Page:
Ms. PacMan in IEEE Transactions on CI and AI in Games

Our fans and followers must be happy! ;D

They can now access the excellent work by Federico Liberatore in IEEE ToCIAIG journal.

This is the best journal concerning Artificial Intelligence in games, with a very strict reviewing process, so, we are very proud of this success. ;)

This is the next step in the research started one year and a half ago designing competitive  Ghost Teams for catching Ms. PacMan.

The abstract is:

In the last year, thanks to the Ms. Pac-Man vs Ghosts competition, the game of Ms. Pac-Man has gained increasing attention from academics in the field of Computational Intelligence. In this work, we contribute to this research stream by presenting a simple Genetic Algorithm with Lexicographic Ranking (GALR) for the optimization of Flocking Strategy-based ghost controllers. Flocking Strategies are a paradigm for intelligent agents characterized by showing emergent behavior and for having very little computational and memory requirements, making them well suited for commercial applications and mobile devices. In particular, we study empirically the effect of optimizing homogeneous and heterogeneous teams. The computational analysis shows that the Flocking Strategy-based controllers generated by the proposed GALR outperform the ghost controllers included in the competition framework and some of those presented in the literature.

The paper can be found here: http://ieeexplore.ieee.org/xpls/abs_all.jsp?arnumber=7093170&tag=1

Enjoy it!

(And cite us) :D

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From Emergence to Emergency (exit)

Despite the hotel’s firealarm, which forced us all to leave the room, out to the “pleasant” New Orleans’ weather, when I was on slide 12, I eventually finished the presentation of this paper in the 2011 Congress on Evolutionary Computation:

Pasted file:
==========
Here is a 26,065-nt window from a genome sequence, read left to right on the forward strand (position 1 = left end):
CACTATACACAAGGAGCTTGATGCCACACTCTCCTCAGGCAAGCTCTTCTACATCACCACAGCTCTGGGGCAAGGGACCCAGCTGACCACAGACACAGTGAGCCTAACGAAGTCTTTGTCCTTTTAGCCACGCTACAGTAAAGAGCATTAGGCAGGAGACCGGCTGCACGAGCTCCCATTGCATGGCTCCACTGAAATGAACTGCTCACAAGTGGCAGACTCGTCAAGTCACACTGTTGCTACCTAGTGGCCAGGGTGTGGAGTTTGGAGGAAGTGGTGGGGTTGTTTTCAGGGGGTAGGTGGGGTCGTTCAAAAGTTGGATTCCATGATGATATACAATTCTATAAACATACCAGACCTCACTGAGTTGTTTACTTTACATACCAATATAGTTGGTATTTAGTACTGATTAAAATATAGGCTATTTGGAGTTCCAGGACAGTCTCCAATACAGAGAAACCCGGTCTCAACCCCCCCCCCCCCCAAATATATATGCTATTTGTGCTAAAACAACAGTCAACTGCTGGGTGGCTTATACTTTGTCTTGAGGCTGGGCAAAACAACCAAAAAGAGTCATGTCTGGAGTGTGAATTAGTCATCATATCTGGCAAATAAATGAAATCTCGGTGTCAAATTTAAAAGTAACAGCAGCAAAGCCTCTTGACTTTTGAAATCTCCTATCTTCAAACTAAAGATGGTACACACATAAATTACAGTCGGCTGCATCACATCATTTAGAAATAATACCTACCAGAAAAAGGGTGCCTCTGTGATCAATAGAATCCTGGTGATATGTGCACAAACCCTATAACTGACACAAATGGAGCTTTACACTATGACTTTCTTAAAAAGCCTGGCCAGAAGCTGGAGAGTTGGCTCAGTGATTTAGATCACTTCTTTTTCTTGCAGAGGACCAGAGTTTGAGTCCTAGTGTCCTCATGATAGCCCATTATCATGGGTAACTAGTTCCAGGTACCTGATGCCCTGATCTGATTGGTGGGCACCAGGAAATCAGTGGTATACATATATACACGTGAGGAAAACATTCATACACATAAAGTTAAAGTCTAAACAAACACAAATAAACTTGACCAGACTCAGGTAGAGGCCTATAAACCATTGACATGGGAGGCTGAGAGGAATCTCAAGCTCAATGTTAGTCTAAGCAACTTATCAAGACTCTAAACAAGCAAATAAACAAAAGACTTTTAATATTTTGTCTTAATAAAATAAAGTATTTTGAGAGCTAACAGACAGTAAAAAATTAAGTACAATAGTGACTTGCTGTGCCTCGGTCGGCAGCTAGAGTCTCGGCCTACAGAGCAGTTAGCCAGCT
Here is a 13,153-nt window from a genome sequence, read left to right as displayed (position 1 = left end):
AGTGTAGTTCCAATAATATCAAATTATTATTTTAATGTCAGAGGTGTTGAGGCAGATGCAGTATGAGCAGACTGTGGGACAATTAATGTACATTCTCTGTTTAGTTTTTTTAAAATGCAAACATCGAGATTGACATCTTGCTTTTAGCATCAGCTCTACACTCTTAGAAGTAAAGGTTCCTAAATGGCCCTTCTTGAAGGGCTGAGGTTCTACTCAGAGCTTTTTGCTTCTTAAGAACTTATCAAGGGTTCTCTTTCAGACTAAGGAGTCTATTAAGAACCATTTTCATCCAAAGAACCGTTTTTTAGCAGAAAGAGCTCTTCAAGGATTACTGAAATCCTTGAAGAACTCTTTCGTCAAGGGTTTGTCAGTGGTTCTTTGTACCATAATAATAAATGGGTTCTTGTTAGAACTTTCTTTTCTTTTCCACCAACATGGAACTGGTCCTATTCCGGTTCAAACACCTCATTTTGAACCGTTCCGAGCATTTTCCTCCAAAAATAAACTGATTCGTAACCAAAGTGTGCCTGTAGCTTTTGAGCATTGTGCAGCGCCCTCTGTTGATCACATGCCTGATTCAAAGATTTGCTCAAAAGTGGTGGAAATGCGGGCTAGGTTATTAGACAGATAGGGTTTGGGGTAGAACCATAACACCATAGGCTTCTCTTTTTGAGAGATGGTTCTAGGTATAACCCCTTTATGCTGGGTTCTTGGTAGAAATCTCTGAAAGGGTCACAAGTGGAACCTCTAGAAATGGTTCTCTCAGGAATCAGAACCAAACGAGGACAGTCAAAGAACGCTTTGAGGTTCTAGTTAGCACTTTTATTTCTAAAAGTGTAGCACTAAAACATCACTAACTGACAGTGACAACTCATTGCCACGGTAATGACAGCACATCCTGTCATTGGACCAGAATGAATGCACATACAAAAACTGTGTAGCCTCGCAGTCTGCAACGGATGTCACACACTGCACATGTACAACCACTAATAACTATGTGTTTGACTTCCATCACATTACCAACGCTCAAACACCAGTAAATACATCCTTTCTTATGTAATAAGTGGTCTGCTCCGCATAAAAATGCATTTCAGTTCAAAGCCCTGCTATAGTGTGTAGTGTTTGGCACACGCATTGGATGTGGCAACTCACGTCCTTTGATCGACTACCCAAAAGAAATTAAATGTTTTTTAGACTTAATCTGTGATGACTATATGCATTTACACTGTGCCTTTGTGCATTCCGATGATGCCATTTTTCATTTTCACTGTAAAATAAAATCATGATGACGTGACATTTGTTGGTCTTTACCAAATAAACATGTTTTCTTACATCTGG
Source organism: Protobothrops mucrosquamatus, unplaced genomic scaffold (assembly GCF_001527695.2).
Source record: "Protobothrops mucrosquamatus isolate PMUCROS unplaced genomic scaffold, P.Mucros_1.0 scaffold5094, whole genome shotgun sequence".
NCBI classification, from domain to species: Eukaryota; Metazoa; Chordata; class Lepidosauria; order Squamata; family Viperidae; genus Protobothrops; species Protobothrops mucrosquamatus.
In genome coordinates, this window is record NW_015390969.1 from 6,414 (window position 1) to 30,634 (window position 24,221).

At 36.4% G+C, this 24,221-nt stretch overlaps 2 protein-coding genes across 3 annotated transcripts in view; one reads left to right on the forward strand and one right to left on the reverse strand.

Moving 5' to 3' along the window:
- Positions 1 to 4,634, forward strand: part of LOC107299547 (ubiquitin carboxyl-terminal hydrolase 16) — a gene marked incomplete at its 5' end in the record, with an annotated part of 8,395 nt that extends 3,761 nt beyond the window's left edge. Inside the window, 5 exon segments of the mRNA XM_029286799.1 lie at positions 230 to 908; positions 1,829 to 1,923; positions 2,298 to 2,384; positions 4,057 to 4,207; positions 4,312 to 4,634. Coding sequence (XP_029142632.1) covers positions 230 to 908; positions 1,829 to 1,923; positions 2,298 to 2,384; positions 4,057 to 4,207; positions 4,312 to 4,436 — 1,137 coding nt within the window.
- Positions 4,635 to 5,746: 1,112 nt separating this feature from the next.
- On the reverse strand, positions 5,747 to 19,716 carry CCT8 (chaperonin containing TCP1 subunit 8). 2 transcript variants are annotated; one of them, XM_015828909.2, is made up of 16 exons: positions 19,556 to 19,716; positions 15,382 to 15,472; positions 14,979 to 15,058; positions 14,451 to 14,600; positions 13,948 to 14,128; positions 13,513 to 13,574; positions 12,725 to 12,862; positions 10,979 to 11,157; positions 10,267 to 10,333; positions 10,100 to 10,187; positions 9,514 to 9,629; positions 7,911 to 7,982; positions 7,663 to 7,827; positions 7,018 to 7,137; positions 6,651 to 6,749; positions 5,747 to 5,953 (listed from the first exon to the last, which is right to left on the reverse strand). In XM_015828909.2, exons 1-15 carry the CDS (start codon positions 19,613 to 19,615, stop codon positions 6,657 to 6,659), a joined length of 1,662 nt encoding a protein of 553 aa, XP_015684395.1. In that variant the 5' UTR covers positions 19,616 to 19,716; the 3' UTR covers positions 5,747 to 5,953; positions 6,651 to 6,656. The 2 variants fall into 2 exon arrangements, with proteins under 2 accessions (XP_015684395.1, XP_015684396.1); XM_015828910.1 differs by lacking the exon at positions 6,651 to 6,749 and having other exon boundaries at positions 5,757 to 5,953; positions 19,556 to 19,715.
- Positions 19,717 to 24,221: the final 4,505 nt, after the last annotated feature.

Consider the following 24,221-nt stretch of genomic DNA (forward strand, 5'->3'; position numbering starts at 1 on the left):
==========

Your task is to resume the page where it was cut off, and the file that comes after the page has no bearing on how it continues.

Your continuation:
Fernandes, Isidoro, Barata, Merelo, Rosa, From Pherographia to Color Pherographia – Color Sketching with Artificial Ants

Abstract—Ant algorithms are known to return effective results in those problems that may be reduced to finding paths through a graph. However, this class of bio-inspired heuristics have raised the interest of the artistic community as well, namely of the artists that work on the blurred border between art and science. This paper describes an extension of an ant algorithm that, although has been designed as an edge detection tool and a model for collective perception, has also been used for creating artworks that were exhibited to a heterogeneous audience. The algorithm is a self-organized and stigmergic social insects’ model that is able to evolve lines along the contours of an image, in a decentralized and local manner. The result is the emergence of global patterns called pheromone maps. These maps – which were later named with the term pherographia – are grayscale sketches of the original black-and-white image on top of which the model evolves. This work goes beyond grayscale images and addresses colored pherographia, by proposing several image transformation and border selection methods based on behavioral variations of the basic algorithm.